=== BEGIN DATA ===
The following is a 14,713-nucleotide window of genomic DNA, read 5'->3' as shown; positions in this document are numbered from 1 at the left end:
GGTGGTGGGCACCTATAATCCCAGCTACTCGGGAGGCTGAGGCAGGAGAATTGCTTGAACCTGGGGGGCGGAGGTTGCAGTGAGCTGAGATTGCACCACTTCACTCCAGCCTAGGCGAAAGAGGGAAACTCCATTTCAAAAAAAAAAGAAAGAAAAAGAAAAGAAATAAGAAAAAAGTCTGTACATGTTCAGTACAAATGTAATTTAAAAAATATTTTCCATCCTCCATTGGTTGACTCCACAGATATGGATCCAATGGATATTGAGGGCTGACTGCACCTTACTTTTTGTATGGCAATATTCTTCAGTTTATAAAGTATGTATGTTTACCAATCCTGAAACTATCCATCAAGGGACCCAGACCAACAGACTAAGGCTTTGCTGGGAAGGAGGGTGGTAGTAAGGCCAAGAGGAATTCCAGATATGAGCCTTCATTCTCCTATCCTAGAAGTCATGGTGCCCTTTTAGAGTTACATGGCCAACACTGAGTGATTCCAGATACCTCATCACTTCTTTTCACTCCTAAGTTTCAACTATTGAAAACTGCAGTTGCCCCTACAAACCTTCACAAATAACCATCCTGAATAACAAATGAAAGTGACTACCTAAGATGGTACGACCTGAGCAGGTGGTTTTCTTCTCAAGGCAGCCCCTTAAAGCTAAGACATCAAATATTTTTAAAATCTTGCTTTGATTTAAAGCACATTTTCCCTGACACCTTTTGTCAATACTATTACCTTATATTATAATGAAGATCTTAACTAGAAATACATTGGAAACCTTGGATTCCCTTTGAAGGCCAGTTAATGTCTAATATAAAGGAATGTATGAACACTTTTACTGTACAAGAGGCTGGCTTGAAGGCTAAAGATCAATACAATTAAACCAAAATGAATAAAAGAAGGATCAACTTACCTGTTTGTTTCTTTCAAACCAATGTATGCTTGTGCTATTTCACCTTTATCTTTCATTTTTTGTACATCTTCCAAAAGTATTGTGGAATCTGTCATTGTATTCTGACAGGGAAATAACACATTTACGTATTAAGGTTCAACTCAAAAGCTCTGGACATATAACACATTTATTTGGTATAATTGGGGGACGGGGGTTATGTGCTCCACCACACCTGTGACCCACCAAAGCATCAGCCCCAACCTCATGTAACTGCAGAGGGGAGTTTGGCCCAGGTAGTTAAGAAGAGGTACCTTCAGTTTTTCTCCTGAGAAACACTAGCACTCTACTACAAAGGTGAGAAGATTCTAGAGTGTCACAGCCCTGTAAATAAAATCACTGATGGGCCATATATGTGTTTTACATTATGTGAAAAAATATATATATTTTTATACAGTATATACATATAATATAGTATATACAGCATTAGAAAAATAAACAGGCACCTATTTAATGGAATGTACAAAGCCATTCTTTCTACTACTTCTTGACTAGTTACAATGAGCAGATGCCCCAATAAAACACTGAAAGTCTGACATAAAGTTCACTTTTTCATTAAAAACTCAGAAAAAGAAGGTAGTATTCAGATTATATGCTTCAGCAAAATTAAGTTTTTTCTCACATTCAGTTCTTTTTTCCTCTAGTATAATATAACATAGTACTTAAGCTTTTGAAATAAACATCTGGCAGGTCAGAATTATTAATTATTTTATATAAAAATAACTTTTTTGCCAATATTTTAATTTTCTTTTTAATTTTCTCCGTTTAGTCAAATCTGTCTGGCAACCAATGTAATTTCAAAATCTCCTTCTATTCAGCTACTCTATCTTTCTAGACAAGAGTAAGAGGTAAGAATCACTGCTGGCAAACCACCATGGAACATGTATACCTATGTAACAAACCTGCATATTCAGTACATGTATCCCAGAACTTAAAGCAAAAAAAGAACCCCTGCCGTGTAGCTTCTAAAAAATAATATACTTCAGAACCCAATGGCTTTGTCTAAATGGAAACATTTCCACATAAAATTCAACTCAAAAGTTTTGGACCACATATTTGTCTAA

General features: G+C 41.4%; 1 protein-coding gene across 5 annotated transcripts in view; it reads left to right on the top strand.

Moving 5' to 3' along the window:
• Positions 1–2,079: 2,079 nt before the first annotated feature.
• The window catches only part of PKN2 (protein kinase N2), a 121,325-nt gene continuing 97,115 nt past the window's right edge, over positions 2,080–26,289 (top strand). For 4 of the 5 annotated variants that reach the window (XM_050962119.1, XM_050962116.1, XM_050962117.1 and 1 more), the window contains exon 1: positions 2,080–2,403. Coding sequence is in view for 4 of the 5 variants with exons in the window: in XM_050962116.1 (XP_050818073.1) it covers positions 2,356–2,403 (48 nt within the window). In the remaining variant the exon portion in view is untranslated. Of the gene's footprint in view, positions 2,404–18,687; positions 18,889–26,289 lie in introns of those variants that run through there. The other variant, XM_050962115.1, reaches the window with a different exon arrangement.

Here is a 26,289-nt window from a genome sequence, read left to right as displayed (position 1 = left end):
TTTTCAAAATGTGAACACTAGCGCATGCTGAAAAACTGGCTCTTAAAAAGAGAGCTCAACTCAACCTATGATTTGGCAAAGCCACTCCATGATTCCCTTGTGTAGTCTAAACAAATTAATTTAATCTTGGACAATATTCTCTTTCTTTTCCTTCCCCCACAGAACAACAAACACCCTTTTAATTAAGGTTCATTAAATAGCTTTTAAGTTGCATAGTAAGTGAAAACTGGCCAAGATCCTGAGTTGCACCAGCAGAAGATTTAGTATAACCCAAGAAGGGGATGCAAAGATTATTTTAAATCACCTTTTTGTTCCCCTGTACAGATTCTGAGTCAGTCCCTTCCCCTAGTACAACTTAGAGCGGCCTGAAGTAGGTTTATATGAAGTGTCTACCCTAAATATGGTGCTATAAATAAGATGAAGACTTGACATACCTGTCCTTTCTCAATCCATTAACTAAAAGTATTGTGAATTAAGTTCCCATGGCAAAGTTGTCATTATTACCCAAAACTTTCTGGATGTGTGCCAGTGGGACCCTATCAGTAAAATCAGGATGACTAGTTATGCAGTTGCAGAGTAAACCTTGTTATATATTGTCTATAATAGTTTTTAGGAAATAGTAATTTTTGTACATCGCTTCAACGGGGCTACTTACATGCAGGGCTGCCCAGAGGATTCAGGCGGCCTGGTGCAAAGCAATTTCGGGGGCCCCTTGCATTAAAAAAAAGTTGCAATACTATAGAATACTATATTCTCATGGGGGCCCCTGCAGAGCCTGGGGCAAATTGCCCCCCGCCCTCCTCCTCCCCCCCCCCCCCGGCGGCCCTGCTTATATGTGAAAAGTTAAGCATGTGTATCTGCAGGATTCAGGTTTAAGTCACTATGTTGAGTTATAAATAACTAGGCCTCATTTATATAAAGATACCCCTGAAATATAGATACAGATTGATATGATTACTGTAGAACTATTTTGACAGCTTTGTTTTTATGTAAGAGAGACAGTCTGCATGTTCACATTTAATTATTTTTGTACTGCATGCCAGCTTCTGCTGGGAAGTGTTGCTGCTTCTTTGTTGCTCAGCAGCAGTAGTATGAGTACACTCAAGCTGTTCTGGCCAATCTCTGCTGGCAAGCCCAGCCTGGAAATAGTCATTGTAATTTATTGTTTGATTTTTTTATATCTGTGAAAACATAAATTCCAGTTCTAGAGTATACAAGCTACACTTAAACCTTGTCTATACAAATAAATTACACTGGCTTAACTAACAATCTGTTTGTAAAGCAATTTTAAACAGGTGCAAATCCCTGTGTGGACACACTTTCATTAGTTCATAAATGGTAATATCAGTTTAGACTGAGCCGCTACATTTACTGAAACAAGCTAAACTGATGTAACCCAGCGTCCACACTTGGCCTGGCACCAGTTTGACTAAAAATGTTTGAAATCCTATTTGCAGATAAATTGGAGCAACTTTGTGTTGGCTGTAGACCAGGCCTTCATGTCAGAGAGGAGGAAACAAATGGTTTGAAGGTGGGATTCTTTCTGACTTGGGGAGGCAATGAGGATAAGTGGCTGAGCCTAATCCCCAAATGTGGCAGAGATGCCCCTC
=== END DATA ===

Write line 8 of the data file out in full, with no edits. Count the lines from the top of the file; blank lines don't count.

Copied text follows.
TTTTCAAAATGTGAACACTAGCGCATGCTGAAAAACTGGCTCTTAAAAAGAGAGCTCAACTCAACCTATGATTTGGCAAAGCCACTCCATGATTCCCTTGTGTAGTCTAAACAAATTAATTTAATCTTGGACAATATTCTCTTTCTTTTCCTTCCCCCACAGAACAACAAACACCCTTTTAATTAAGGTTCATTAAATAGCTTTTAAGTTGCATAGTAAGTGAAAACTGGCCAAGATCCTGAGTTGCACCAGCAGAAGATTTAGTATAACCCAAGAAGGGGATGCAAAGATTATTTTAAATCACCTTTTTGTTCCCCTGTACAGATTCTGAGTCAGTCCCTTCCCCTAGTACAACTTAGAGCGGCCTGAAGTAGGTTTATATGAAGTGTCTACCCTAAATATGGTGCTATAAATAAGATGAAGACTTGACATACCTGTCCTTTCTCAATCCATTAACTAAAAGTATTGTGAATTAAGTTCCCATGGCAAAGTTGTCATTATTACCCAAAACTTTCTGGATGTGTGCCAGTGGGACCCTATCAGTAAAATCAGGATGACTAGTTATGCAGTTGCAGAGTAAACCTTGTTATATATTGTCTATAATAGTTTTTAGGAAATAGTAATTTTTGTACATCGCTTCAACGGGGCTACTTACATGCAGGGCTGCCCAGAGGATTCAGGCGGCCTGGTGCAAAGCAATTTCGGGGGCCCCTTGCATTAAAAAAAAGTTGCAATACTATAGAATACTATATTCTCATGGGGGCCCCTGCAGAGCCTGGGGCAAATTGCCCCCCGCCCTCCTCCTCCCCCCCCCCCCCGGCGGCCCTGCTTATATGTGAAAAGTTAAGCATGTGTATCTGCAGGATTCAGGTTTAAGTCACTATGTTGAGTTATAAATAACTAGGCCTCATTTATATAAAGATACCCCTGAAATATAGATACAGATTGATATGATTACTGTAGAACTATTTTGACAGCTTTGTTTTTATGTAAGAGAGACAGTCTGCATGTTCACATTTAATTATTTTTGTACTGCATGCCAGCTTCTGCTGGGAAGTGTTGCTGCTTCTTTGTTGCTCAGCAGCAGTAGTATGAGTACACTCAAGCTGTTCTGGCCAATCTCTGCTGGCAAGCCCAGCCTGGAAATAGTCATTGTAATTTATTGTTTGATTTTTTTATATCTGTGAAAACATAAATTCCAGTTCTAGAGTATACAAGCTACACTTAAACCTTGTCTATACAAATAAATTACACTGGCTTAACTAACAATCTGTTTGTAAAGCAATTTTAAACAGGTGCAAATCCCTGTGTGGACACACTTTCATTAGTTCATAAATGGTAATATCAGTTTAGACTGAGCCGCTACATTTACTGAAACAAGCTAAACTGATGTAACCCAGCGTCCACACTTGGCCTGGCACCAGTTTGACTAAAAATGTTTGAAATCCTATTTGCAGATAAATTGGAGCAACTTTGTGTTGGCTGTAGACCAGGCCTTCATGTCAGAGAGGAGGAAACAAATGGTTTGAAGGTGGGATTCTTTCTGACTTGGGGAGGCAATGAGGATAAGTGGCTGAGCCTAATCCCCAAATGTGGCAGAGATGCCCCTC